It begins with a Ferrari driving around in circles. And around. And around.
Nobody does luxury ennui like Sofia Coppola. We follow that particular sports car to no particular destination many times during her fourth feature, Somewhere, a picture boasting almost as many aimless driving sequences as The Brown Bunny. It’s more of a vibe than a movie, with some exquisite moments of existential drift. The atmosphere enticing—I wish it added up to more.
Stephen Dorff stars as Johnny Marco, a douchebag Hollywood action hero killing time at the Chateau Marmont between press junkets for his latest crap blockbuster and the start date for his next piece of junk. Johnny gets rude texts from unremembered women he’s slept with, gazes at strippers with lackadaisical disinterest and smokes a lot of cigarettes. There’s no sense of panic to his malaise, nor does he seem particularly haunted by it. He’s just kind of there.
We’ve been through this with Coppola before, of course. Her lovely Lost in Translation kicked off with Bill Murray as a similar movie star stumbling through Tokyo in a self-loathing, alcoholic blur. But that was only the beginning—in Somewhere, it’s the entire meal.
The other problem is that, to put it politely, Stephen Dorff is no Bill Murray. His boyish face holds the camera’s gaze, but he’s not up to suggesting the inner life Murray can pull off with a simple uptick of an eyebrow. Murray’s made a second career out of staring soulfully into the middle distance for a reason—he’s very good at evoking a lifetime’s worth of baggage behind those sad clown eyes. Dorff just has the bland, vaguely familiar looks of somebody your older brother used to hang out with in college.
Things look like they might take a turn when Johnny’s estranged daughter Cleo comes for a few days’ visit, mostly consisting of lounging around and goofing off with Dad. Played by Elle Fanning with that peculiar brand of Fanning precocity that makes you wonder how those girls were raised, Cleo is on the cusp of womanhood and already much more of an adult than her father. Johnny’s not that awful of a dad, but he just doesn’t seem to know her very well or really understand what it means to be a parent. Their interactions feel stunted, always on the verge of a breakthrough that never quite arrives.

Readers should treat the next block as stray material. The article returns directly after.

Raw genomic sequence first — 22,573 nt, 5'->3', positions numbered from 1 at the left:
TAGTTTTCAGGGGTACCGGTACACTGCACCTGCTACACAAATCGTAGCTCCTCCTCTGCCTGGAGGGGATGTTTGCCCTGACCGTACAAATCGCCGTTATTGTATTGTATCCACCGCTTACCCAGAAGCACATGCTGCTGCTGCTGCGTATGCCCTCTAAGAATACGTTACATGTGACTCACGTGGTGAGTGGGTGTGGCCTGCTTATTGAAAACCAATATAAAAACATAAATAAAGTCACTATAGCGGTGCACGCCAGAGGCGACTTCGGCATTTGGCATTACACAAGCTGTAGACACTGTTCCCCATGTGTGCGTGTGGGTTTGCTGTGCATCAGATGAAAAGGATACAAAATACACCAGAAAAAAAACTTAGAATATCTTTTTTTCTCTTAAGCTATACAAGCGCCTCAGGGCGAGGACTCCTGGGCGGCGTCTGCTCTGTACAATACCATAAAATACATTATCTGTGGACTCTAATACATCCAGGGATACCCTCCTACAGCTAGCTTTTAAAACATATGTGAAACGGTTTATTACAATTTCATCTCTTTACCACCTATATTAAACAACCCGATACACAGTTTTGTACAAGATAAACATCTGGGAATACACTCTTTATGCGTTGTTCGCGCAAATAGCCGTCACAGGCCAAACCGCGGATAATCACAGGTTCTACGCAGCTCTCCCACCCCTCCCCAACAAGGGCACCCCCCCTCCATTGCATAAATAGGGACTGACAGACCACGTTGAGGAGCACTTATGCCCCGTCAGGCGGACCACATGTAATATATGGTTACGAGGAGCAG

And that’s as good a way as any to describe the movie as a whole—Somewhere is a series of ephemeral moments that just kind of slip away. Much like Coppola’s last feature, Marie Antoinette, it conjures a lush mood, presents a protagonist in a gilded cage and then drifts off into the ether—lacking not just a third act, but a second. Uncoincidentally, the two movies also both have a feel of an excellent short subject stretched to feature length.
There’s also the inherent difficulty with feeling sorry for a filthy-rich movie star who lives in a hotel and is drowning in pussy. Johnny Marco’s life is clearly empty, but checking out that Ferrari and his endless procession of blondes, one can’t help but be reminded of Woody Allen’s old punch line about sex without love: “As far as empty experiences go, it’s top-notch.”
Another thing that came to mind was the term “White People Problems,” but reading some of the stupidly hostile notices that have greeted both Somewhere and Lena Dunham’s Tiny Furniture made me back off that line of argument.
The dismissive, misogynist term “Rich Girl Cinema” has been kicking around online a lot lately—as if tons of nonrich people of any gender are out there making movies. It’s curious how often Coppola and (to a lesser but parallel extent) Dunham are criticized for being born lucky and writing what they know, considering how many equally privileged male counterparts doing the same sort of thing get off scot-free. Why not the same rancor against Noah Baumbach, or Spike Jonze?
Somewhere might not come together in the end, but this is nonetheless the work of a singular talent with a distinctive voice. Watch Coppola’s timing in a marvelous early scene with Michelle Monaghan, in an uncredited cameo as one of Johnny’s former co-stars/conquests. The two grit their teeth and fake-smile through a promotional photo op, Johnny characteristically clueless as to why she’s so steamed. (We aren’t told, but can imagine.) Coppola allows the unpleasant exchange to play out in full, patiently waiting until the last possible moment, before, almost as an afterthought, cutting to a wide shot that reveals Johnny has spent this entire time standing on an apple box so he’ll look as tall as her in the photos.
The movie needed more funny grace notes like that. Maybe a little less driving.
Starring: Stephen Dorff
Running time: 97 minutes